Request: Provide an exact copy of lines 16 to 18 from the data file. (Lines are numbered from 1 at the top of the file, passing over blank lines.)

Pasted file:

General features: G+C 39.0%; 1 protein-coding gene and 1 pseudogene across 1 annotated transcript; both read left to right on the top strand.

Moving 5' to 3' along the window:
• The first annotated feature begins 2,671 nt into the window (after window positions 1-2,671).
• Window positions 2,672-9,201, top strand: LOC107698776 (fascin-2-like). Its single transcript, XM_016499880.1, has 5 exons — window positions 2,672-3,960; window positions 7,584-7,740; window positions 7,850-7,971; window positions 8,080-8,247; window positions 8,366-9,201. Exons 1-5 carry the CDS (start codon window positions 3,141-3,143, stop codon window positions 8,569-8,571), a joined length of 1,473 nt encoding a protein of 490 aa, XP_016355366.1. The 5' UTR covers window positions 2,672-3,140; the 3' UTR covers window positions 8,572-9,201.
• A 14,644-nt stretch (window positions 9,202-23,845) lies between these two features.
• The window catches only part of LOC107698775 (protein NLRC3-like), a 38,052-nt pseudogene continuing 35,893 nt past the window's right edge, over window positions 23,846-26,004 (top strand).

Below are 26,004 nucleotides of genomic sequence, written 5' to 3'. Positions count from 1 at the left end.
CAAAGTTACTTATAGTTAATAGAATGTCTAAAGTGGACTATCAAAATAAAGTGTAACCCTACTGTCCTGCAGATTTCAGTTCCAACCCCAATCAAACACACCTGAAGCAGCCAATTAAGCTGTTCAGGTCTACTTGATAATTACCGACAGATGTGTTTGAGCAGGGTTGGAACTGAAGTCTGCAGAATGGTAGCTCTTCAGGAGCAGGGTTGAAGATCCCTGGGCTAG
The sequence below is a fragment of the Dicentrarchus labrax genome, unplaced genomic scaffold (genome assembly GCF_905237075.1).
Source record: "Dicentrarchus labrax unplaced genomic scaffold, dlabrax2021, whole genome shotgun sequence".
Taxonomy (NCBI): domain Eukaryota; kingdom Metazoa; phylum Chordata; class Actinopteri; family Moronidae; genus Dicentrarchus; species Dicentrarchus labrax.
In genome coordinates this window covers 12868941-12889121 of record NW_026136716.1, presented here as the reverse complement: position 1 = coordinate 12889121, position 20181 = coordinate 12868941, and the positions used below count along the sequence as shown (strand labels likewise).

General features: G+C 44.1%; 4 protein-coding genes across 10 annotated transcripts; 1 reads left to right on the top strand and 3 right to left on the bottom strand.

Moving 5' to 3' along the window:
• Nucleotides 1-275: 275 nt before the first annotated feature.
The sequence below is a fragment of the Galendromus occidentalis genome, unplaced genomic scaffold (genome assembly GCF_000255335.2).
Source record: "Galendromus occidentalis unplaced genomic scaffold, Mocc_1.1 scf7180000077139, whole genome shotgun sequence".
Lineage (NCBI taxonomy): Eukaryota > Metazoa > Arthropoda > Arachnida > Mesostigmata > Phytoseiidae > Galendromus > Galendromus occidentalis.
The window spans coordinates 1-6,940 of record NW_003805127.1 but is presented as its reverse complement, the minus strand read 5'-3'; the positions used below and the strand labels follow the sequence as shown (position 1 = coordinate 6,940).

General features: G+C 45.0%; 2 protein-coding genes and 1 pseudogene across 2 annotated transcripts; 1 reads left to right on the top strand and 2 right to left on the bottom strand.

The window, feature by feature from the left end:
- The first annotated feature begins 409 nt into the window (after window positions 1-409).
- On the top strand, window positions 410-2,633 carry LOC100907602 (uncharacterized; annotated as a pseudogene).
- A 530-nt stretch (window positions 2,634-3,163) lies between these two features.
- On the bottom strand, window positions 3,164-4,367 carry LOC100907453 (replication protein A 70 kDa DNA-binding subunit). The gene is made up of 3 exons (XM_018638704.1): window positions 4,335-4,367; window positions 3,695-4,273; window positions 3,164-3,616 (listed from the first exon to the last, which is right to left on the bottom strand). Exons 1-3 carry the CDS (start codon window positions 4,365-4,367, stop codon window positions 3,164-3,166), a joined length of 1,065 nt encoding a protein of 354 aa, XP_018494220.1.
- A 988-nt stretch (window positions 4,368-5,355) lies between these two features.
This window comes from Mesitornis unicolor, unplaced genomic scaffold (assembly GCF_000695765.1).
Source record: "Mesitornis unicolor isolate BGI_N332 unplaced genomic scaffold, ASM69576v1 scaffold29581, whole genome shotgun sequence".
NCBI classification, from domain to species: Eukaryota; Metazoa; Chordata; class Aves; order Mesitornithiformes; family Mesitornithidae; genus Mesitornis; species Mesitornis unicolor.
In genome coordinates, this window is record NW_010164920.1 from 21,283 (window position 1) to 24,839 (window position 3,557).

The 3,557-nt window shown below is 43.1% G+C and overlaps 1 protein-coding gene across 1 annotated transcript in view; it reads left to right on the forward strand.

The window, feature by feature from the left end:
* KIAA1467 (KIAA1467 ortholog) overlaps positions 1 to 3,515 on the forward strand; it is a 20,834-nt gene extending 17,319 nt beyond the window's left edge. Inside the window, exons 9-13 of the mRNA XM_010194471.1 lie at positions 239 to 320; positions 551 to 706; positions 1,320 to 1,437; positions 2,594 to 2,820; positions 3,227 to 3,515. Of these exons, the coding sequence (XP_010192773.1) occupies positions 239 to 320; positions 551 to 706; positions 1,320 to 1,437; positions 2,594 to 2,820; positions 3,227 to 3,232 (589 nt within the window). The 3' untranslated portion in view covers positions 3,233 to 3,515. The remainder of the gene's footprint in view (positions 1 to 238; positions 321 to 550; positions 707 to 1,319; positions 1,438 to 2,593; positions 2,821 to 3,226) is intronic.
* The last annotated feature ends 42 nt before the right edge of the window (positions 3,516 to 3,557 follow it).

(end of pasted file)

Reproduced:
The sequence below is a fragment of the Galendromus occidentalis genome, unplaced genomic scaffold (genome assembly GCF_000255335.2).
Source record: "Galendromus occidentalis unplaced genomic scaffold, Mocc_1.1 scf7180000077139, whole genome shotgun sequence".
Lineage (NCBI taxonomy): Eukaryota > Metazoa > Arthropoda > Arachnida > Mesostigmata > Phytoseiidae > Galendromus > Galendromus occidentalis.